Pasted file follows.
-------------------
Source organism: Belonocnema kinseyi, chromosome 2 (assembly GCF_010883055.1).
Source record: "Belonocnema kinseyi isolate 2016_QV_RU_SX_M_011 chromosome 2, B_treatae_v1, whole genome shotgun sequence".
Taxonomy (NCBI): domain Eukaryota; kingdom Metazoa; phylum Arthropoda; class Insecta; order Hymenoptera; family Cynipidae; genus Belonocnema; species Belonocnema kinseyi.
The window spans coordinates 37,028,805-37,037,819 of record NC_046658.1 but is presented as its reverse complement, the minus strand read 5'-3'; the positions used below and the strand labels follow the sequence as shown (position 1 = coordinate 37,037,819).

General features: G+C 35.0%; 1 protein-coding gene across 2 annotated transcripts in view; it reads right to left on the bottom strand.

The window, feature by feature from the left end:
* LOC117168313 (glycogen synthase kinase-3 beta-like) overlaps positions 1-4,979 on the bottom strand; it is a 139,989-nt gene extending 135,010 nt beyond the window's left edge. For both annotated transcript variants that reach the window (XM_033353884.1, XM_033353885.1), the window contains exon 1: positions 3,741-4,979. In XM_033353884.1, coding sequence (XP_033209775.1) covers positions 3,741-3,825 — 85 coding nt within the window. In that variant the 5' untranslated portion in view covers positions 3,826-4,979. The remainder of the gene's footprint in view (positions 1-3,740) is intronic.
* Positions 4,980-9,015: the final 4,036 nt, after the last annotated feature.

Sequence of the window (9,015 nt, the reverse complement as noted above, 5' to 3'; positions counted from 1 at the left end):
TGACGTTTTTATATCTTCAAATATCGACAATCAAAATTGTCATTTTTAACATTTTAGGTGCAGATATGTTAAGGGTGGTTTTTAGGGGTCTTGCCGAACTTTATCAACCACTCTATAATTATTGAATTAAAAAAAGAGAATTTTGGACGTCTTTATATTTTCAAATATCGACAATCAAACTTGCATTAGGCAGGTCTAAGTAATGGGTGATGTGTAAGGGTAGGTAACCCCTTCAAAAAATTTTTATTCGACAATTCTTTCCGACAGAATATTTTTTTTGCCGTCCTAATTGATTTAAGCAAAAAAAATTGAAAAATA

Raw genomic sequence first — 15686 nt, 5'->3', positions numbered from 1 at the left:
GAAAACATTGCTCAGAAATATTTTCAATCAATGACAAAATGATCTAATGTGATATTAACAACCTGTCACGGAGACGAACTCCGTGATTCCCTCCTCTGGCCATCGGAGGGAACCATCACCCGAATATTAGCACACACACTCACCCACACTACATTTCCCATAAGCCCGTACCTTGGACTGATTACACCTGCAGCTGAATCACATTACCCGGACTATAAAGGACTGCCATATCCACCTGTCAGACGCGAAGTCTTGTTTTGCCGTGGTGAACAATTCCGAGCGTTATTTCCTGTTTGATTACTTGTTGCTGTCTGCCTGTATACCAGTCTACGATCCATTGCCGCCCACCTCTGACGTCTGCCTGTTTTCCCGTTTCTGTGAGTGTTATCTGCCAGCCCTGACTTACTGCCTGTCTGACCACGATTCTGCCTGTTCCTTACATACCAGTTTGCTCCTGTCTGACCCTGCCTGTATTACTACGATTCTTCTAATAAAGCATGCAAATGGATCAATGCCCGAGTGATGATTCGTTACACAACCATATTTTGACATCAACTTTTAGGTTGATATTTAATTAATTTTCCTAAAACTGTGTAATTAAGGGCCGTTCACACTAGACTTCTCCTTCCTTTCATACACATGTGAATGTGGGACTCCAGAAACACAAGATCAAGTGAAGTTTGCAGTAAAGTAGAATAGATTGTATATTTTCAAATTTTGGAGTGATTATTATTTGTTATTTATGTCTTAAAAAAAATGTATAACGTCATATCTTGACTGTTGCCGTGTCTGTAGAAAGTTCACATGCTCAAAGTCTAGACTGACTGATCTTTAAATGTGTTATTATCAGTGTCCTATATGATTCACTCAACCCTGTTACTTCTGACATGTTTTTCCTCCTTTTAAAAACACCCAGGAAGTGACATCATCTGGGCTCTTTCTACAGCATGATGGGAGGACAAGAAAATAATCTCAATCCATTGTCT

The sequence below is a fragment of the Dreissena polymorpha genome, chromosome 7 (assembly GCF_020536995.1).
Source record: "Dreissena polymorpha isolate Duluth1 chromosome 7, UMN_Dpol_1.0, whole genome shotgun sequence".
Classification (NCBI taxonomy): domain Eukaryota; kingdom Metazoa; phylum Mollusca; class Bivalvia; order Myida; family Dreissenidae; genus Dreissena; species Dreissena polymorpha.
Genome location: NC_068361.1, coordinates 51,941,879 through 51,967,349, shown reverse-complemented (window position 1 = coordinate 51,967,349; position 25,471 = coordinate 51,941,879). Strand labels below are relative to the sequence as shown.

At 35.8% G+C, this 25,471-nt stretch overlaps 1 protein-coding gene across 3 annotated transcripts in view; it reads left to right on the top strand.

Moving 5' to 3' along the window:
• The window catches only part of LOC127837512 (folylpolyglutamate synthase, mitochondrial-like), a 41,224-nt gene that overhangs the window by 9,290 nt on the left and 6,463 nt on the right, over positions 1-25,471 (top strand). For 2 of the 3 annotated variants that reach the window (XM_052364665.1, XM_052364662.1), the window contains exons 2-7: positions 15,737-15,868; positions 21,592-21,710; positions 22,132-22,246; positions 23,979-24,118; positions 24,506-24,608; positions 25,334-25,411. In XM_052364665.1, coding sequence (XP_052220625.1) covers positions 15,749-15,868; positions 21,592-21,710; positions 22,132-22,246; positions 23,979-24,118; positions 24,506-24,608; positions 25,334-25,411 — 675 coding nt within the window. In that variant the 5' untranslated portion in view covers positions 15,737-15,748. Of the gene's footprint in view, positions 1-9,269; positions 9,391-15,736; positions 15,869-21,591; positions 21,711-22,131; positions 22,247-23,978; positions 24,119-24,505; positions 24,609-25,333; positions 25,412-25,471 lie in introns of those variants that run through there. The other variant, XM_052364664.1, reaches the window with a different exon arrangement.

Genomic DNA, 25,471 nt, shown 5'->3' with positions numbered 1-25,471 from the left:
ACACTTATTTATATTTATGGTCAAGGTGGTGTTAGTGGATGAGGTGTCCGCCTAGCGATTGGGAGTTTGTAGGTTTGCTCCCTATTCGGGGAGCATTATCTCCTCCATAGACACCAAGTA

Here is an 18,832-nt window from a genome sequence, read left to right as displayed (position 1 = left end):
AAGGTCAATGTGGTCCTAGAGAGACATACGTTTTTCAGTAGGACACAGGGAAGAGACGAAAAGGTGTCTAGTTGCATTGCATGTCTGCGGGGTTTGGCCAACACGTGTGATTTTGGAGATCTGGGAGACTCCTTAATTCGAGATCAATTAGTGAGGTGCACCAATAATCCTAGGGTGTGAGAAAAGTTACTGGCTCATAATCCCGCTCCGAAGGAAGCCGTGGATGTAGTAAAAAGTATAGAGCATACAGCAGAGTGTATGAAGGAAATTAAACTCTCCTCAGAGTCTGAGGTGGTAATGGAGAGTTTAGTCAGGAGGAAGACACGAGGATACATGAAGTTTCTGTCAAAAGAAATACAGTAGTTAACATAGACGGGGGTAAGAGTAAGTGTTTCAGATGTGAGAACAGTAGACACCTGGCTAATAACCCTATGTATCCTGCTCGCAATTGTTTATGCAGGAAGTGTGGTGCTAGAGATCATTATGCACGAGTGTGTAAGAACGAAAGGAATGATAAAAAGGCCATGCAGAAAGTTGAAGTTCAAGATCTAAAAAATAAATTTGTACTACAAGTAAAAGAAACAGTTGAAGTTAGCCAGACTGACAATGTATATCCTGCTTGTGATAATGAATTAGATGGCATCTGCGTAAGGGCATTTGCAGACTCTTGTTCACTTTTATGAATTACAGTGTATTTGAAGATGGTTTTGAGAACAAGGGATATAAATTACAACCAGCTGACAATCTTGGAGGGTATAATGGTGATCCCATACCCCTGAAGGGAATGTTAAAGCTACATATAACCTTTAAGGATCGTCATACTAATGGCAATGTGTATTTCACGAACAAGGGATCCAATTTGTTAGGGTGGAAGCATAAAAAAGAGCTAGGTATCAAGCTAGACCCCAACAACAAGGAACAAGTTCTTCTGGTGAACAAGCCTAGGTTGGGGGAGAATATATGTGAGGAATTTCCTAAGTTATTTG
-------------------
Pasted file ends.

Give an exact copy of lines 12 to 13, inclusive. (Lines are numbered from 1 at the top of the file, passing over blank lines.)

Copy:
GAAAACATTGCTCAGAAATATTTTCAATCAATGACAAAATGATCTAATGTGATATTAACAACCTGTCACGGAGACGAACTCCGTGATTCCCTCCTCTGGCCATCGGAGGGAACCATCACCCGAATATTAGCACACACACTCACCCACACTACATTTCCCATAAGCCCGTACCTTGGACTGATTACACCTGCAGCTGAATCACATTACCCGGACTATAAAGGACTGCCATATCCACCTGTCAGACGCGAAGTCTTGTTTTGCCGTGGTGAACAATTCCGAGCGTTATTTCCTGTTTGATTACTTGTTGCTGTCTGCCTGTATACCAGTCTACGATCCATTGCCGCCCACCTCTGACGTCTGCCTGTTTTCCCGTTTCTGTGAGTGTTATCTGCCAGCCCTGACTTACTGCCTGTCTGACCACGATTCTGCCTGTTCCTTACATACCAGTTTGCTCCTGTCTGACCCTGCCTGTATTACTACGATTCTTCTAATAAAGCATGCAAATGGATCAATGCCCGAGTGATGATTCGTTACACAACCATATTTTGACATCAACTTTTAGGTTGATATTTAATTAATTTTCCTAAAACTGTGTAATTAAGGGCCGTTCACACTAGACTTCTCCTTCCTTTCATACACATGTGAATGTGGGACTCCAGAAACACAAGATCAAGTGAAGTTTGCAGTAAAGTAGAATAGATTGTATATTTTCAAATTTTGGAGTGATTATTATTTGTTATTTATGTCTTAAAAAAAATGTATAACGTCATATCTTGACTGTTGCCGTGTCTGTAGAAAGTTCACATGCTCAAAGTCTAGACTGACTGATCTTTAAATGTGTTATTATCAGTGTCCTATATGATTCACTCAACCCTGTTACTTCTGACATGTTTTTCCTCCTTTTAAAAACACCCAGGAAGTGACATCATCTGGGCTCTTTCTACAGCATGATGGGAGGACAAGAAAATAATCTCAATCCATTGTCT

The sequence below is a fragment of the Dreissena polymorpha genome, chromosome 7 (assembly GCF_020536995.1).